Mistrial declared in murder trial after jury couldn’t return a verdict
Family members and friends fill the courtroom on Monday and Tuesday February 17&18 while a murder trial got underway in Carlisle County. Jay Pender is charged with the murder of his brother-in-law, Scott D. McBride.
McBride was shot and killed at his home after altercations with his brother-in-law June 2013. The incident resulted in McBride's death from multiple gunshot wounds. Pender was not charged at the time but was later indicted by a Carlisle County Grand Jury.
Pender had told police that he and McBride had been feuding for years.
Dr. Jeffrey Springer, a state medical examiner in Louisville, stated the primary cause of McBride's death was two gunshot wounds, one that entered through the left arm and re-entered through McBride's head and a second that went in through the torso and traveled through the body.
On Monday Commonwealth Attorney Mike Stacy's called state police forensic scientist David Clem to the stand. Clem told the jury of gunshot residue kits he performed on Pender and Crystal Dowdy and (Laura Pender wife of Jay Pender,) who were also at the scene when the shooting occurred. Clem testified that residue can be a result of firing a gun, but that it can also be present if someone was near a firearm being fired or touched a gun that was fired.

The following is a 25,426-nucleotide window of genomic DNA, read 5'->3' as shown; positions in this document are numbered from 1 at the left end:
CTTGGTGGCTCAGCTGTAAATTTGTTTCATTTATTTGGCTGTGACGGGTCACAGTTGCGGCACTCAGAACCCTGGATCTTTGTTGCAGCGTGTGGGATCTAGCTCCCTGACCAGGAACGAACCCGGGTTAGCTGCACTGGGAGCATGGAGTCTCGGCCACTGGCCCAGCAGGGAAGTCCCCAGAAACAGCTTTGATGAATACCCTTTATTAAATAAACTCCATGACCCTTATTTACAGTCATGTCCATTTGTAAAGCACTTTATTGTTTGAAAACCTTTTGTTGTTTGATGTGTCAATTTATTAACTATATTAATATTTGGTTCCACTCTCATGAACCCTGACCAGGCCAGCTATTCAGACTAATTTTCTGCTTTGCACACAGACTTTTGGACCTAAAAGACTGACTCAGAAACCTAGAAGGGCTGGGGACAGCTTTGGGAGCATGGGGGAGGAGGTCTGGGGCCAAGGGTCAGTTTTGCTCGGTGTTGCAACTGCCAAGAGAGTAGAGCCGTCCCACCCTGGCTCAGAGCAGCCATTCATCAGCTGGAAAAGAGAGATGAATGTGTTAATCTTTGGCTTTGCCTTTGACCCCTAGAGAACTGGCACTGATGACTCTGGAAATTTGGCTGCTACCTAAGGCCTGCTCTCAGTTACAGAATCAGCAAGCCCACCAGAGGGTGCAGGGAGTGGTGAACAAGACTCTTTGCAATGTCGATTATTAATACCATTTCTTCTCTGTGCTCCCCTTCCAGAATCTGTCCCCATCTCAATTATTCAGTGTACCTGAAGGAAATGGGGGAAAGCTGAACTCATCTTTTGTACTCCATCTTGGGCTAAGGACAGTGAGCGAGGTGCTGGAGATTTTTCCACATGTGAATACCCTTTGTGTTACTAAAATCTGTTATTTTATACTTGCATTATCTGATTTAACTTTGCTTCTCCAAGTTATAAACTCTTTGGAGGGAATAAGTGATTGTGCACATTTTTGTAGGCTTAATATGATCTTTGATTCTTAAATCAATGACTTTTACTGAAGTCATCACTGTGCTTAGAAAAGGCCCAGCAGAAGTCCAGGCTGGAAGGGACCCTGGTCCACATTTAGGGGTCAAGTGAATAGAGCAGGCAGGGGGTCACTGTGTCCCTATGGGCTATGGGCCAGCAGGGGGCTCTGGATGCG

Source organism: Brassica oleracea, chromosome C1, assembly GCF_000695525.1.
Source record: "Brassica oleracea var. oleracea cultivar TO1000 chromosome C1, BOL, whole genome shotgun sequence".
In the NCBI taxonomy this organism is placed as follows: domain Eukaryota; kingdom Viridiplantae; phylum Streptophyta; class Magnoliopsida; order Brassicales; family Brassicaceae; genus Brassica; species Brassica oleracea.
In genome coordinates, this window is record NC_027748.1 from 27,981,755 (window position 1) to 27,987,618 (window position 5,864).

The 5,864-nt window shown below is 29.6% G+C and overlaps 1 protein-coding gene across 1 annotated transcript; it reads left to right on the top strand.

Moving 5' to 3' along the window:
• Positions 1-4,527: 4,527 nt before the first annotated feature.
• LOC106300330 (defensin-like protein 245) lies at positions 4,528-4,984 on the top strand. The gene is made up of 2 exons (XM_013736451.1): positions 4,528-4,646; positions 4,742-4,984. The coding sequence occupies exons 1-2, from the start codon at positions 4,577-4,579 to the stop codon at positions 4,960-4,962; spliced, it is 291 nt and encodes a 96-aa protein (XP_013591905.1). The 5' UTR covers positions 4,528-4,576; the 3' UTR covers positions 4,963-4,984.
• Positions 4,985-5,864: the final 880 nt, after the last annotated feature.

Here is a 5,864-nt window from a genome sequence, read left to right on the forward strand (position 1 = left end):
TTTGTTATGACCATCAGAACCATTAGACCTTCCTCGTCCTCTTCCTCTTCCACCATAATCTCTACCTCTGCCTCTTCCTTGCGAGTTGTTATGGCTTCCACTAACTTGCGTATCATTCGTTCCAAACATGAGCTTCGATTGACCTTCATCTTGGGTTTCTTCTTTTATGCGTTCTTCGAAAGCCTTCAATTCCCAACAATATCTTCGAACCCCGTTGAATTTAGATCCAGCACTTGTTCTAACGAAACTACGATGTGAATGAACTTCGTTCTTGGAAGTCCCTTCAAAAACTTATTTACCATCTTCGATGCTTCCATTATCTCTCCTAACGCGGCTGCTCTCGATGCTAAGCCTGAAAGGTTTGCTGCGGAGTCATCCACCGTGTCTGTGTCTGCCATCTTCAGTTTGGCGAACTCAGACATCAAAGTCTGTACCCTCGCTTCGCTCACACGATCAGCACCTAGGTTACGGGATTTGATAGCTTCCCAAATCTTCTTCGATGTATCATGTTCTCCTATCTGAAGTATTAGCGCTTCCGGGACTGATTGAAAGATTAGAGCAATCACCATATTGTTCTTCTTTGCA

The defense's case consisted of testimony of the three people who were outside when the shooting took place: Jay Pender, wife Laura Pender and their friend Chrystal Dowdy. Laura Pender and Crystal Dowdy testified that McBride was close to Pender when the first shot was fired. Laura Pender said she yelled at Jay, and when he turned to respond McBride continued to step forward and waving the ax handle. She told the jury that he shot once more.
Stacy brought out that all three told different stories on the stand than they did in their original interviews with Detective Nall, and allowed the jury to hear the differences by listening to audio from the interviews.
Stacy claims it was murder and that surveillance video at Pender's home shows Pender did not have his gun earlier in the day and that it showed after he went back inside his home he had his gun in the video, and that showed intent.
After hearing two day testimony and hours of deliberating the Carlisle Circuit Court jury of seven men and five women could not make a decision on the fate of Jay Pender. After the jury could not return a verdict, Judge Langford declared a mistrial.
Pender is still charged with murder but will remain out of jail. A pretrial conference is scheduled for March 6 to determine a new trial date.